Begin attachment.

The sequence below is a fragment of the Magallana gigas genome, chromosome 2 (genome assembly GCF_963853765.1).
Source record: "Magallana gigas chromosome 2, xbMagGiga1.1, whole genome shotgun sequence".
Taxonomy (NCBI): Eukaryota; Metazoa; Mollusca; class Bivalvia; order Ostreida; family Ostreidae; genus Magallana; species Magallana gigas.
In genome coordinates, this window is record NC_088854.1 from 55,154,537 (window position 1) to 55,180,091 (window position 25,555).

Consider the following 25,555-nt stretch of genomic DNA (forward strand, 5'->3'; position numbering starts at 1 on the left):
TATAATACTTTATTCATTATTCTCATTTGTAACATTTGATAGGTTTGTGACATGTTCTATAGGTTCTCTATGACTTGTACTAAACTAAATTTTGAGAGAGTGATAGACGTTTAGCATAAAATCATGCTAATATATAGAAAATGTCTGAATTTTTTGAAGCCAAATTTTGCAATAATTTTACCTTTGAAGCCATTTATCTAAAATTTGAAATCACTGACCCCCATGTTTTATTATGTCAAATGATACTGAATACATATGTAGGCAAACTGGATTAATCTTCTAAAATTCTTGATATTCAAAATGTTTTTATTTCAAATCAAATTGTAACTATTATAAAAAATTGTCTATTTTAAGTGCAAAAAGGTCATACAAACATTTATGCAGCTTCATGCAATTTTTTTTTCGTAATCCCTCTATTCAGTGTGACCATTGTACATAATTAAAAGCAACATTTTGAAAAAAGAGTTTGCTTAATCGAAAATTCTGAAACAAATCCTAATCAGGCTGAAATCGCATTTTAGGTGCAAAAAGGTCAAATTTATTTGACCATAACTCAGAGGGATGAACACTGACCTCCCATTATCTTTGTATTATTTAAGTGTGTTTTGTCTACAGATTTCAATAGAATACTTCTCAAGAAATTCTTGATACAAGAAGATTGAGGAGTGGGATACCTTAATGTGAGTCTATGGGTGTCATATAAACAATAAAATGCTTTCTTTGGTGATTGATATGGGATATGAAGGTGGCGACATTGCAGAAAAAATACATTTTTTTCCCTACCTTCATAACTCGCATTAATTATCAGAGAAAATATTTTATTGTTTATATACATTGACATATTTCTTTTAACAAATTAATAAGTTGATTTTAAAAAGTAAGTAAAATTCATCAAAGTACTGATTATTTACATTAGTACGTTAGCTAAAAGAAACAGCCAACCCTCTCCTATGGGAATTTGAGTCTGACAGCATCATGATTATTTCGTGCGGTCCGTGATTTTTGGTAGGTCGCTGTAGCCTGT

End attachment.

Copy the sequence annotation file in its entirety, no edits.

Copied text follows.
The sequence below is a fragment of the Magallana gigas genome, chromosome 2 (genome assembly GCF_963853765.1).
Source record: "Magallana gigas chromosome 2, xbMagGiga1.1, whole genome shotgun sequence".
Taxonomy (NCBI): Eukaryota; Metazoa; Mollusca; class Bivalvia; order Ostreida; family Ostreidae; genus Magallana; species Magallana gigas.
In genome coordinates, this window is record NC_088854.1 from 55,154,537 (window position 1) to 55,180,091 (window position 25,555).

Consider the following 25,555-nt stretch of genomic DNA (forward strand, 5'->3'; position numbering starts at 1 on the left):
TATAATACTTTATTCATTATTCTCATTTGTAACATTTGATAGGTTTGTGACATGTTCTATAGGTTCTCTATGACTTGTACTAAACTAAATTTTGAGAGAGTGATAGACGTTTAGCATAAAATCATGCTAATATATAGAAAATGTCTGAATTTTTTGAAGCCAAATTTTGCAATAATTTTACCTTTGAAGCCATTTATCTAAAATTTGAAATCACTGACCCCCATGTTTTATTATGTCAAATGATACTGAATACATATGTAGGCAAACTGGATTAATCTTCTAAAATTCTTGATATTCAAAATGTTTTTATTTCAAATCAAATTGTAACTATTATAAAAAATTGTCTATTTTAAGTGCAAAAAGGTCATACAAACATTTATGCAGCTTCATGCAATTTTTTTTTCGTAATCCCTCTATTCAGTGTGACCATTGTACATAATTAAAAGCAACATTTTGAAAAAAGAGTTTGCTTAATCGAAAATTCTGAAACAAATCCTAATCAGGCTGAAATCGCATTTTAGGTGCAAAAAGGTCAAATTTATTTGACCATAACTCAGAGGGATGAACACTGACCTCCCATTATCTTTGTATTATTTAAGTGTGTTTTGTCTACAGATTTCAATAGAATACTTCTCAAGAAATTCTTGATACAAGAAGATTGAGGAGTGGGATACCTTAATGTGAGTCTATGGGTGTCATATAAACAATAAAATGCTTTCTTTGGTGATTGATATGGGATATGAAGGTGGCGACATTGCAGAAAAAATACATTTTTTTCCCTACCTTCATAACTCGCATTAATTATCAGAGAAAATATTTTATTGTTTATATACATTGACATATTTCTTTTAACAAATTAATAAGTTGATTTTAAAAAGTAAGTAAAATTCATCAAAGTACTGATTATTTACATTAGTACGTTAGCTAAAAGAAACAGCCAACCCTCTCCTATGGGAATTTGAGTCTGACAGCATCATGATTATTTCGTGCGGTCCGTGATTTTTGGTAGGTCGCTGTAGCCTGT